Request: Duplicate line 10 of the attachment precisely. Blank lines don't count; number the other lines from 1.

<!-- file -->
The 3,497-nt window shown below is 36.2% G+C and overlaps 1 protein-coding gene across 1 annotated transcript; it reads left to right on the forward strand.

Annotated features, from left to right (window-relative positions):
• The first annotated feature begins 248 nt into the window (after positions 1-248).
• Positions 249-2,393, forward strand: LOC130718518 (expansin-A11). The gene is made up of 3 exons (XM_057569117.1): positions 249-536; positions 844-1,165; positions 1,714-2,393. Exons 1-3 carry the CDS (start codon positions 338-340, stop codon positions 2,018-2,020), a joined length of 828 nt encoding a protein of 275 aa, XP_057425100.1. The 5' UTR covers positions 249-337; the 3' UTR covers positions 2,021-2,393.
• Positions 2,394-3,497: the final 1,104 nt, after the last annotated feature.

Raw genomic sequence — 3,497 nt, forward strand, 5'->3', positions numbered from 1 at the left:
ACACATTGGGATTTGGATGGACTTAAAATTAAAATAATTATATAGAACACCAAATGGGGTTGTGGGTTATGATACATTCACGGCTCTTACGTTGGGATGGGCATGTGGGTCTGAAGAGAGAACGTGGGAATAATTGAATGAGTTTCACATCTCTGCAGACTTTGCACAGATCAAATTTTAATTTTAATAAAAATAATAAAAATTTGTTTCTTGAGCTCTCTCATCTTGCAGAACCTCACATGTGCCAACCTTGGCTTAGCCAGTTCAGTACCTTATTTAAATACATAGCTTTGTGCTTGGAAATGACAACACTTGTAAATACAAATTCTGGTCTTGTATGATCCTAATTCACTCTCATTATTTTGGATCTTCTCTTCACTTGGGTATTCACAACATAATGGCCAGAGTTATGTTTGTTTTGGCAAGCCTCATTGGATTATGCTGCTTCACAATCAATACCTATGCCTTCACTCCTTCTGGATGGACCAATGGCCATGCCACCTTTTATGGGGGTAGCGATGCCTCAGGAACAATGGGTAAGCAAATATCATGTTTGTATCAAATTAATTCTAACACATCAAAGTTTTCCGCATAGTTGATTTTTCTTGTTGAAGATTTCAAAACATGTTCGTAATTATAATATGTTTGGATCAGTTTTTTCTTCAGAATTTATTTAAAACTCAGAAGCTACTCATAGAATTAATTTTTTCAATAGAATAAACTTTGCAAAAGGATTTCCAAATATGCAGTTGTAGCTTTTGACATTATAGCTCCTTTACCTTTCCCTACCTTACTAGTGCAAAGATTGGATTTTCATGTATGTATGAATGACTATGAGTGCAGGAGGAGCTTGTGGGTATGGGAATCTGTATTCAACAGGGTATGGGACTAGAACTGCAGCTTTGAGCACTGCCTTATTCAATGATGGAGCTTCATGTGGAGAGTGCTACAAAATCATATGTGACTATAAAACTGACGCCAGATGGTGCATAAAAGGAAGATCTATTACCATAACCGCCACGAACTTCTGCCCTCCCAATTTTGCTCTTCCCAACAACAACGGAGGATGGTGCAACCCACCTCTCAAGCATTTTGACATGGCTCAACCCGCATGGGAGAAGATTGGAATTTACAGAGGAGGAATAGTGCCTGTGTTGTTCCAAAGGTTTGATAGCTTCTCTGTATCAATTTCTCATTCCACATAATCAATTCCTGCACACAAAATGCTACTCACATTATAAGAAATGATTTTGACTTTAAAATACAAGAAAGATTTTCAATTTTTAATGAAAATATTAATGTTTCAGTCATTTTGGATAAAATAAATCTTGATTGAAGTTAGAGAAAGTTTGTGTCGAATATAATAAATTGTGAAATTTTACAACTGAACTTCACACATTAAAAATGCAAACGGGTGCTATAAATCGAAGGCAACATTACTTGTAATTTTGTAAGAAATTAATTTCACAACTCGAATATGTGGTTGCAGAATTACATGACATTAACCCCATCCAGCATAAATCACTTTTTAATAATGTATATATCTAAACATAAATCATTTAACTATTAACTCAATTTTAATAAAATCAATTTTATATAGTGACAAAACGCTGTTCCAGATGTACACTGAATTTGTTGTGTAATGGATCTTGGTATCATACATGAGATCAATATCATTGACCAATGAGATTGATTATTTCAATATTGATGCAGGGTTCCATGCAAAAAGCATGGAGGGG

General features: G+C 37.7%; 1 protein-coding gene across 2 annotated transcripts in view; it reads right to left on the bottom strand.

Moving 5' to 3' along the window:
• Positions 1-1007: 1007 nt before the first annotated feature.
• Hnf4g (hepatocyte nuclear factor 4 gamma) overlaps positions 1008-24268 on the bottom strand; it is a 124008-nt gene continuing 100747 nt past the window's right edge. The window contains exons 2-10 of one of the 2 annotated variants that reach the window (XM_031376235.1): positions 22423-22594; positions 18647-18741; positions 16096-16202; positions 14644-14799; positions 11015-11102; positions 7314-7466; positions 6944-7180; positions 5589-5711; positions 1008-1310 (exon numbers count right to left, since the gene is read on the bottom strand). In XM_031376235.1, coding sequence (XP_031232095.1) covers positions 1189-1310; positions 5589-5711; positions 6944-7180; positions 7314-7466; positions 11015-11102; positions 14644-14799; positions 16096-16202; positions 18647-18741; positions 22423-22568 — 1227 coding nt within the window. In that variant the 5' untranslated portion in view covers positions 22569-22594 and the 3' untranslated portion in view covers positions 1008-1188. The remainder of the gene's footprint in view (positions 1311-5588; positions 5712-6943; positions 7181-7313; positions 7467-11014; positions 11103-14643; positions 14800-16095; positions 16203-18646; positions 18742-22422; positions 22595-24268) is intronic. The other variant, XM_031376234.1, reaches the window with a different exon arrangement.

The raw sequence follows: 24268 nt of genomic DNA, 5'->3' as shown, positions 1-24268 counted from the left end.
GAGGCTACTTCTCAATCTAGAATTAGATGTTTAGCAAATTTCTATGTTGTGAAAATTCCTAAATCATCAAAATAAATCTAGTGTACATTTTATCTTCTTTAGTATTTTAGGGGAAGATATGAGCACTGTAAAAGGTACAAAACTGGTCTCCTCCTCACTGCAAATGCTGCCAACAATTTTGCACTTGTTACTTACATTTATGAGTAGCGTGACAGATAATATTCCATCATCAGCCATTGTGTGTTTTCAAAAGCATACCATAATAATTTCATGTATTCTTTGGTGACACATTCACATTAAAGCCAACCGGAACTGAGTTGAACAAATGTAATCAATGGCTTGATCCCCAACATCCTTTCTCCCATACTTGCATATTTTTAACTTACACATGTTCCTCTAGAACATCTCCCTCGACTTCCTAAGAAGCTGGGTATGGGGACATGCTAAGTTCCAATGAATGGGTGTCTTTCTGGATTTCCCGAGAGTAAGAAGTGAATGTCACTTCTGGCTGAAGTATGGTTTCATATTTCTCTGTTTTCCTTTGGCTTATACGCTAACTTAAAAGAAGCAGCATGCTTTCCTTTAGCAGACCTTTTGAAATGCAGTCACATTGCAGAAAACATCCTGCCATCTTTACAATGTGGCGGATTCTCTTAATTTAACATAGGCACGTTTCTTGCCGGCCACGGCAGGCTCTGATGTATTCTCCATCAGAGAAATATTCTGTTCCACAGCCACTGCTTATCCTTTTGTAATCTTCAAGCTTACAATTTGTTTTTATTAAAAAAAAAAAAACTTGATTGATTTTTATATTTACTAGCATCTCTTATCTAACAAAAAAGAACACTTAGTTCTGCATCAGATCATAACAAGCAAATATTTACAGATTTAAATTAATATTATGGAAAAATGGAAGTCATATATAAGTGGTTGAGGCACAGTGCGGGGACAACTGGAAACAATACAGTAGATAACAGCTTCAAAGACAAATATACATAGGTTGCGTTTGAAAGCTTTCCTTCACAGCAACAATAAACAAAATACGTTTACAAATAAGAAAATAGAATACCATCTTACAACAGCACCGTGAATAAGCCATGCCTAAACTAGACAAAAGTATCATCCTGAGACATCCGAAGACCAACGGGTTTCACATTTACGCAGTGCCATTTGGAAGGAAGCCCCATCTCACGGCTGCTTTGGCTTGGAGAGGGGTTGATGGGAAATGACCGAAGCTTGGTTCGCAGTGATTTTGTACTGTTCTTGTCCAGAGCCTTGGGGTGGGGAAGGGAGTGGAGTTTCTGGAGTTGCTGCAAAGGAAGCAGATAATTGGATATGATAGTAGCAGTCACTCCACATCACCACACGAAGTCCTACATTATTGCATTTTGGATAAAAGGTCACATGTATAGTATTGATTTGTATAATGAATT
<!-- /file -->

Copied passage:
• Positions 1-1007: 1007 nt before the first annotated feature.